Lethbridge recycling employees pricked by improperly disposed needles – Lethbridge

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Lethbridge Waste and Recycling manager Steve Rozee said in the last two weeks, two staff members have required treatment following finger pricks from used syringes discarded improperly in blue recycling bins.

“Dozens of times, we’ve found needles in the recycling,” Rozee said. “That’s a really big concern when that happens, especially when it punctures someone’s skin.”

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He said the Waste and Recycling centre has strong safety protocols in place, but cooperation from the community is crucial to protecting the important people behind the scenes.

“It’s those people who are going to be impacted,” Rozee said. “They’re the ones who are going to have to take that out — hopefully safely.”

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He said most needles they find amongst the recyclables being sorted are visibly from home medical care, or could be from businesses that perform animal healthcare, as well as from other community needle users.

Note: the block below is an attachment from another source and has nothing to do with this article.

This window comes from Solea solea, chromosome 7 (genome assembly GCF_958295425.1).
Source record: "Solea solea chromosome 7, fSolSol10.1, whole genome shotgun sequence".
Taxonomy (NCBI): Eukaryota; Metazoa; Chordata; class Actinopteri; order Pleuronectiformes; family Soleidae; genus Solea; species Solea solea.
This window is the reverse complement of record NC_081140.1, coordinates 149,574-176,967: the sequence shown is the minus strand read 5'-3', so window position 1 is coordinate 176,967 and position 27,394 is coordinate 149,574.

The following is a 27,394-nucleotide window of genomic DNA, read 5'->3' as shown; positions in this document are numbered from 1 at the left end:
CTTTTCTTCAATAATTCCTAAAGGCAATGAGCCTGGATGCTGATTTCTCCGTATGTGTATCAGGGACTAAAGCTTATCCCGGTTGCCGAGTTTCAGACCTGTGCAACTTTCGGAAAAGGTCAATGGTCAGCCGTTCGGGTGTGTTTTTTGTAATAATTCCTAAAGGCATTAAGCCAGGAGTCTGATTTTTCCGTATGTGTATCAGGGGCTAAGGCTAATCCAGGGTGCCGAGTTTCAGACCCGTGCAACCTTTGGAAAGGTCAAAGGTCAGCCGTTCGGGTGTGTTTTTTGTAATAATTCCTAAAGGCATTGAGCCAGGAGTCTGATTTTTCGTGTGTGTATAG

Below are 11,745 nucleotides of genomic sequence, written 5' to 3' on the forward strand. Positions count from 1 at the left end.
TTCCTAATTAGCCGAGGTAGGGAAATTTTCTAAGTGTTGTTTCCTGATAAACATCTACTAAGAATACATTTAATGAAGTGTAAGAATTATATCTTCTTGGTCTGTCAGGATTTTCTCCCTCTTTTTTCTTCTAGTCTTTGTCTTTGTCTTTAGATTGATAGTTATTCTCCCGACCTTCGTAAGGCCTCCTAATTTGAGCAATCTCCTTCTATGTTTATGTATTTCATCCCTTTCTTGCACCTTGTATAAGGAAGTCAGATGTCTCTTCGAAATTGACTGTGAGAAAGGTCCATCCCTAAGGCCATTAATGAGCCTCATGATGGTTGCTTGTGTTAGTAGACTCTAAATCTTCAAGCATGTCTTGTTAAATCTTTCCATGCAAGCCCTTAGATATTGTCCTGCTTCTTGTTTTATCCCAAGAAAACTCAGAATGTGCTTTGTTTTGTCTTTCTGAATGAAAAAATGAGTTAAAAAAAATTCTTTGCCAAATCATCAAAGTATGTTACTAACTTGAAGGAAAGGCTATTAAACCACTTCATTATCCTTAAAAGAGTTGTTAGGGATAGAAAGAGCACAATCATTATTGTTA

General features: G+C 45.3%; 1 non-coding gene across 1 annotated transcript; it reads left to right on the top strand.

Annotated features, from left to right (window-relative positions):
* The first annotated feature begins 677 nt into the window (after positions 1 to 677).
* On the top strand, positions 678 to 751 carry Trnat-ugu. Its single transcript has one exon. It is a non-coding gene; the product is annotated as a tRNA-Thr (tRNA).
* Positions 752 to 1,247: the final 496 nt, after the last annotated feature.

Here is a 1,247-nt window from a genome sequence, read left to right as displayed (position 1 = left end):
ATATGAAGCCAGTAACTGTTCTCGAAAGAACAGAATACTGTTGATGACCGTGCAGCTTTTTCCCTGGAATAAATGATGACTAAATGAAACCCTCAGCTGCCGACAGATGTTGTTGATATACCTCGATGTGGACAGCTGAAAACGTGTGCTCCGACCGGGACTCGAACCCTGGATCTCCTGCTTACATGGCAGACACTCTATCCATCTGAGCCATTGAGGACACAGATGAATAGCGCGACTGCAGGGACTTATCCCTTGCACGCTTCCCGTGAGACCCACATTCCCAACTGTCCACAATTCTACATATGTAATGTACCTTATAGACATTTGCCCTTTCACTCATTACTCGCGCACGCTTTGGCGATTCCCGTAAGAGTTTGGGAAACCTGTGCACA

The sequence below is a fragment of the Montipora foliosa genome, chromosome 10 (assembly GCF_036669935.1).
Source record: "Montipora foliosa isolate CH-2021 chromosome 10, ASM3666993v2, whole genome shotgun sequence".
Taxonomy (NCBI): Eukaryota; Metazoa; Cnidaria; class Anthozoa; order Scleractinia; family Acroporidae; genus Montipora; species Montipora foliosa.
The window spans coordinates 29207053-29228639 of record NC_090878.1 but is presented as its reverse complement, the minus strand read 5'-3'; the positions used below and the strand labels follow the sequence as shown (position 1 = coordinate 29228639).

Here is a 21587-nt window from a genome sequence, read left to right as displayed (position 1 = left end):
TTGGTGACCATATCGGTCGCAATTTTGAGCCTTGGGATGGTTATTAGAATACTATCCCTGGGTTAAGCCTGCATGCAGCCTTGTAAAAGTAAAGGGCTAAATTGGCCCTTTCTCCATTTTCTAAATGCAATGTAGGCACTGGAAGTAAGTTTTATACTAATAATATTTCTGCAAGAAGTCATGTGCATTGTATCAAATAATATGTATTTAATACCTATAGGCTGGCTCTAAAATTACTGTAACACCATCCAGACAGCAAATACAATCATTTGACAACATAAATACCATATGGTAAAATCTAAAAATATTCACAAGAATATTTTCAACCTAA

“Lots of the needles we receive don’t have a point on [them],” Rozee said. “It’s still a syringe to us and still a concern to us.”

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Pharmacist Vishal Sukhadiya said the risks are extremely serious.

“People can end up with something like Hepatitis C or HIV, and those are deadly diseases,” Sukhadiya said. “Some of them are curable but each month’s treatment can cost as much as $50,000.

“Do you really want somebody to be put through this?”

He said there is a very simple solution for safe disposal of any sharps or syringes.

“Just put it in the sharps container and bring it to any pharmacy — any pharmacy — and they’ll gladly take it,” Sukhadiya said.

“That’s why we have this big bin sitting right here.”

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Rozee said needles aren’t the only dangerous item being disposed of improperly.

Oil cans, flares and compressed gas containers routinely end up in recycling bins.

“All those items could explode in the truck or in our sorting equipment where we have our workers,” he said. “And where we have a lot of valuable equipment that does the work of recycling for the community.”

For anyone confused about how to dispose of any item safely, he said the City of Lethbridge website has a “Waste Wizard” search option where residents can type in the item name and see a list of options or directions on where it should go.

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Rozee emphasized that aside from these incidents, Lethbridge residents are still producing high-quality, well-sorted recyclables that they can take pride in rolling to the curb each week.




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